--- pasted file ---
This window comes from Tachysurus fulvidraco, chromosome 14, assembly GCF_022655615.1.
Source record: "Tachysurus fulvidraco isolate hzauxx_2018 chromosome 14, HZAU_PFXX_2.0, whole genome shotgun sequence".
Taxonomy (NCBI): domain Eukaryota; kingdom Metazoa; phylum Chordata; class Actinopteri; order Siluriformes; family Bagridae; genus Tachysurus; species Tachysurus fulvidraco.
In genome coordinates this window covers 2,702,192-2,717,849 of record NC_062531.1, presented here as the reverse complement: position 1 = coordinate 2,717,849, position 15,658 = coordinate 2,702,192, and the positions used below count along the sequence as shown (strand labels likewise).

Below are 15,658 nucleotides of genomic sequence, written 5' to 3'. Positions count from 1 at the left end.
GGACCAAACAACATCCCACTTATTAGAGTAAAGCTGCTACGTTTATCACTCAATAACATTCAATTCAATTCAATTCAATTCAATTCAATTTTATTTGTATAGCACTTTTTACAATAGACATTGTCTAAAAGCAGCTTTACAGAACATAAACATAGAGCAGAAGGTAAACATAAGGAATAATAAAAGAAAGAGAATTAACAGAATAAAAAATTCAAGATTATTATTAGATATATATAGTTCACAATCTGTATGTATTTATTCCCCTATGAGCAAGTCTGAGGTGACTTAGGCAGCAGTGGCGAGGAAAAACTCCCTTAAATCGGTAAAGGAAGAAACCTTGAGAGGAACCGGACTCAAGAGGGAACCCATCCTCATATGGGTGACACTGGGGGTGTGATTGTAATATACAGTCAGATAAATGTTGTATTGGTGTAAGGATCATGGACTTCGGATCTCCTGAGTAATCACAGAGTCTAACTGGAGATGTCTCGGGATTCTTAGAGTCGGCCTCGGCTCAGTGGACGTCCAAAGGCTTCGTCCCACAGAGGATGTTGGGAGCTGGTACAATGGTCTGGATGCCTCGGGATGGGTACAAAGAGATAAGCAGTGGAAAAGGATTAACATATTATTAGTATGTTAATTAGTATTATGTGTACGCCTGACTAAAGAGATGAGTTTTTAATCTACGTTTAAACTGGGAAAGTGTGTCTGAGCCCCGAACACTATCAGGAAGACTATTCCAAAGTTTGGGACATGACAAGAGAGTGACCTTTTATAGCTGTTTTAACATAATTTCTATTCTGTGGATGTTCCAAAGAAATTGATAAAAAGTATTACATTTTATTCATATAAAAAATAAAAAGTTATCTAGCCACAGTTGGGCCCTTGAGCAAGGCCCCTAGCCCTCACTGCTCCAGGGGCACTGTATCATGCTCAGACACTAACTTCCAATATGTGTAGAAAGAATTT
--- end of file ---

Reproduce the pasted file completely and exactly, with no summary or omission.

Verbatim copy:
This window comes from Tachysurus fulvidraco, chromosome 14, assembly GCF_022655615.1.
Source record: "Tachysurus fulvidraco isolate hzauxx_2018 chromosome 14, HZAU_PFXX_2.0, whole genome shotgun sequence".
Taxonomy (NCBI): domain Eukaryota; kingdom Metazoa; phylum Chordata; class Actinopteri; order Siluriformes; family Bagridae; genus Tachysurus; species Tachysurus fulvidraco.
In genome coordinates this window covers 2,702,192-2,717,849 of record NC_062531.1, presented here as the reverse complement: position 1 = coordinate 2,717,849, position 15,658 = coordinate 2,702,192, and the positions used below count along the sequence as shown (strand labels likewise).

Below are 15,658 nucleotides of genomic sequence, written 5' to 3'. Positions count from 1 at the left end.
GGACCAAACAACATCCCACTTATTAGAGTAAAGCTGCTACGTTTATCACTCAATAACATTCAATTCAATTCAATTCAATTCAATTCAATTTTATTTGTATAGCACTTTTTACAATAGACATTGTCTAAAAGCAGCTTTACAGAACATAAACATAGAGCAGAAGGTAAACATAAGGAATAATAAAAGAAAGAGAATTAACAGAATAAAAAATTCAAGATTATTATTAGATATATATAGTTCACAATCTGTATGTATTTATTCCCCTATGAGCAAGTCTGAGGTGACTTAGGCAGCAGTGGCGAGGAAAAACTCCCTTAAATCGGTAAAGGAAGAAACCTTGAGAGGAACCGGACTCAAGAGGGAACCCATCCTCATATGGGTGACACTGGGGGTGTGATTGTAATATACAGTCAGATAAATGTTGTATTGGTGTAAGGATCATGGACTTCGGATCTCCTGAGTAATCACAGAGTCTAACTGGAGATGTCTCGGGATTCTTAGAGTCGGCCTCGGCTCAGTGGACGTCCAAAGGCTTCGTCCCACAGAGGATGTTGGGAGCTGGTACAATGGTCTGGATGCCTCGGGATGGGTACAAAGAGATAAGCAGTGGAAAAGGATTAACATATTATTAGTATGTTAATTAGTATTATGTGTACGCCTGACTAAAGAGATGAGTTTTTAATCTACGTTTAAACTGGGAAAGTGTGTCTGAGCCCCGAACACTATCAGGAAGACTATTCCAAAGTTTGGGACATGACAAGAGAGTGACCTTTTATAGCTGTTTTAACATAATTTCTATTCTGTGGATGTTCCAAAGAAATTGATAAAAAGTATTACATTTTATTCATATAAAAAATAAAAAGTTATCTAGCCACAGTTGGGCCCTTGAGCAAGGCCCCTAGCCCTCACTGCTCCAGGGGCACTGTATCATGCTCAGACACTAACTTCCAATATGTGTAGAAAGAATTT